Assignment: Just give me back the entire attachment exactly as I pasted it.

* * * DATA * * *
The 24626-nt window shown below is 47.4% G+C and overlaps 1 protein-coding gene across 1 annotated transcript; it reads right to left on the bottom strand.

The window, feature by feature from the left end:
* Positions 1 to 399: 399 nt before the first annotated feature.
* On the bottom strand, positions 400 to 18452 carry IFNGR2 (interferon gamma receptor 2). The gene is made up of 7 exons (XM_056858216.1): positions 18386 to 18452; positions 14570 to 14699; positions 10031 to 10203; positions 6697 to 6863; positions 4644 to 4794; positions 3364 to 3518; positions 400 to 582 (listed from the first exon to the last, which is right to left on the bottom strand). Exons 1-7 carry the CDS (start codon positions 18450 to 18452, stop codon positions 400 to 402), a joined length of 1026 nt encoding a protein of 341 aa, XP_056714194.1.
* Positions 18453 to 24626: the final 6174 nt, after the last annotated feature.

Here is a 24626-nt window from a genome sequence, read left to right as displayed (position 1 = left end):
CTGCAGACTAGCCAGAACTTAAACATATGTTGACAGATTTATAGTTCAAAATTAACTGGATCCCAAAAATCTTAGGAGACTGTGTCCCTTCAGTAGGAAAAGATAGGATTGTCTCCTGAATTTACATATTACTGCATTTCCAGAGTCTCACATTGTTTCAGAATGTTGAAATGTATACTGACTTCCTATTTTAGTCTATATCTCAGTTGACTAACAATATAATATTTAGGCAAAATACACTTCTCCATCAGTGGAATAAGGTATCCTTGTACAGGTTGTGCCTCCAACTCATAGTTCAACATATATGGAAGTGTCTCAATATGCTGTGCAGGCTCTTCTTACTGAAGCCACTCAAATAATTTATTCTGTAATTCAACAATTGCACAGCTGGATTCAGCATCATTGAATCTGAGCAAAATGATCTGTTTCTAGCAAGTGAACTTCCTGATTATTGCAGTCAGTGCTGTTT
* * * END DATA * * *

The 24626-nt window shown below is 47.4% G+C and overlaps 1 protein-coding gene across 1 annotated transcript; it reads right to left on the bottom strand.

The window, feature by feature from the left end:
* Positions 1 to 399: 399 nt before the first annotated feature.
* On the bottom strand, positions 400 to 18452 carry IFNGR2 (interferon gamma receptor 2). The gene is made up of 7 exons (XM_056858216.1): positions 18386 to 18452; positions 14570 to 14699; positions 10031 to 10203; positions 6697 to 6863; positions 4644 to 4794; positions 3364 to 3518; positions 400 to 582 (listed from the first exon to the last, which is right to left on the bottom strand). Exons 1-7 carry the CDS (start codon positions 18450 to 18452, stop codon positions 400 to 402), a joined length of 1026 nt encoding a protein of 341 aa, XP_056714194.1.
* Positions 18453 to 24626: the final 6174 nt, after the last annotated feature.

Here is a 24626-nt window from a genome sequence, read left to right as displayed (position 1 = left end):
CTGCAGACTAGCCAGAACTTAAACATATGTTGACAGATTTATAGTTCAAAATTAACTGGATCCCAAAAATCTTAGGAGACTGTGTCCCTTCAGTAGGAAAAGATAGGATTGTCTCCTGAATTTACATATTACTGCATTTCCAGAGTCTCACATTGTTTCAGAATGTTGAAATGTATACTGACTTCCTATTTTAGTCTATATCTCAGTTGACTAACAATATAATATTTAGGCAAAATACACTTCTCCATCAGTGGAATAAGGTATCCTTGTACAGGTTGTGCCTCCAACTCATAGTTCAACATATATGGAAGTGTCTCAATATGCTGTGCAGGCTCTTCTTACTGAAGCCACTCAAATAATTTATTCTGTAATTCAACAATTGCACAGCTGGATTCAGCATCATTGAATCTGAGCAAAATGATCTGTTTCTAGCAAGTGAACTTCCTGATTATTGCAGTCAGTGCTGTTT